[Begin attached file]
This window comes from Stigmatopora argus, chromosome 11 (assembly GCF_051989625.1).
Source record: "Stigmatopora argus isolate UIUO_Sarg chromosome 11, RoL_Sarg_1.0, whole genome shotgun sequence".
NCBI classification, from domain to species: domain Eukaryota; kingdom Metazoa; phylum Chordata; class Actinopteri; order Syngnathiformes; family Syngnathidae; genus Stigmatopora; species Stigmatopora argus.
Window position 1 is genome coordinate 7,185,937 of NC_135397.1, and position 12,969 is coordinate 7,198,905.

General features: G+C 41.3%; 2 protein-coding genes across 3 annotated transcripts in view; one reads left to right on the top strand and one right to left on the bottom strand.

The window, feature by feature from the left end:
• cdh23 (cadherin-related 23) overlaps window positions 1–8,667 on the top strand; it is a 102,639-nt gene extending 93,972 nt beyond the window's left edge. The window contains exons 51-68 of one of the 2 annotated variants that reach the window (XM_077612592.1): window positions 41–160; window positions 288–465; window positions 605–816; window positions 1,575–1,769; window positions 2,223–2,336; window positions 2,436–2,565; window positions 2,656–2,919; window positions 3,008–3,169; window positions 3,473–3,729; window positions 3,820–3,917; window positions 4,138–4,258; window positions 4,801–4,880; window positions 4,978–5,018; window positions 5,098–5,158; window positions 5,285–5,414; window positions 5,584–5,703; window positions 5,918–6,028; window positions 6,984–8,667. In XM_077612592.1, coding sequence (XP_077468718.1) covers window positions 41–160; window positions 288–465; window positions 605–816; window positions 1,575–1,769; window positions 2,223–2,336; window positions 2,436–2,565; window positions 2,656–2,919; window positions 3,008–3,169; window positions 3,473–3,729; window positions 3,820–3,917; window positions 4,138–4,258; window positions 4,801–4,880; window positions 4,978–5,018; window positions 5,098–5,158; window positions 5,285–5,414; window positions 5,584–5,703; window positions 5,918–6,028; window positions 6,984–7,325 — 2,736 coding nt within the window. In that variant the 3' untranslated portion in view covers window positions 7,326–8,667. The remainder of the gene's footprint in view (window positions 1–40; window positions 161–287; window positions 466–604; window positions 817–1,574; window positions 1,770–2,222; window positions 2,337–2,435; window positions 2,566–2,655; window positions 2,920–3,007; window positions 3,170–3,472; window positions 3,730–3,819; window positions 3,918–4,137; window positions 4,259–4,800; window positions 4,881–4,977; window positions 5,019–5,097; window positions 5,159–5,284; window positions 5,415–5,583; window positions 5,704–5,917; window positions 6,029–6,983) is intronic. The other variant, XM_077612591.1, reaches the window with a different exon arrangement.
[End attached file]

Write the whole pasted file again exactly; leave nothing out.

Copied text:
This window comes from Stigmatopora argus, chromosome 11 (assembly GCF_051989625.1).
Source record: "Stigmatopora argus isolate UIUO_Sarg chromosome 11, RoL_Sarg_1.0, whole genome shotgun sequence".
NCBI classification, from domain to species: domain Eukaryota; kingdom Metazoa; phylum Chordata; class Actinopteri; order Syngnathiformes; family Syngnathidae; genus Stigmatopora; species Stigmatopora argus.
Window position 1 is genome coordinate 7,185,937 of NC_135397.1, and position 12,969 is coordinate 7,198,905.

General features: G+C 41.3%; 2 protein-coding genes across 3 annotated transcripts in view; one reads left to right on the top strand and one right to left on the bottom strand.

The window, feature by feature from the left end:
• cdh23 (cadherin-related 23) overlaps window positions 1–8,667 on the top strand; it is a 102,639-nt gene extending 93,972 nt beyond the window's left edge. The window contains exons 51-68 of one of the 2 annotated variants that reach the window (XM_077612592.1): window positions 41–160; window positions 288–465; window positions 605–816; window positions 1,575–1,769; window positions 2,223–2,336; window positions 2,436–2,565; window positions 2,656–2,919; window positions 3,008–3,169; window positions 3,473–3,729; window positions 3,820–3,917; window positions 4,138–4,258; window positions 4,801–4,880; window positions 4,978–5,018; window positions 5,098–5,158; window positions 5,285–5,414; window positions 5,584–5,703; window positions 5,918–6,028; window positions 6,984–8,667. In XM_077612592.1, coding sequence (XP_077468718.1) covers window positions 41–160; window positions 288–465; window positions 605–816; window positions 1,575–1,769; window positions 2,223–2,336; window positions 2,436–2,565; window positions 2,656–2,919; window positions 3,008–3,169; window positions 3,473–3,729; window positions 3,820–3,917; window positions 4,138–4,258; window positions 4,801–4,880; window positions 4,978–5,018; window positions 5,098–5,158; window positions 5,285–5,414; window positions 5,584–5,703; window positions 5,918–6,028; window positions 6,984–7,325 — 2,736 coding nt within the window. In that variant the 3' untranslated portion in view covers window positions 7,326–8,667. The remainder of the gene's footprint in view (window positions 1–40; window positions 161–287; window positions 466–604; window positions 817–1,574; window positions 1,770–2,222; window positions 2,337–2,435; window positions 2,566–2,655; window positions 2,920–3,007; window positions 3,170–3,472; window positions 3,730–3,819; window positions 3,918–4,137; window positions 4,259–4,800; window positions 4,881–4,977; window positions 5,019–5,097; window positions 5,159–5,284; window positions 5,415–5,583; window positions 5,704–5,917; window positions 6,029–6,983) is intronic. The other variant, XM_077612591.1, reaches the window with a different exon arrangement.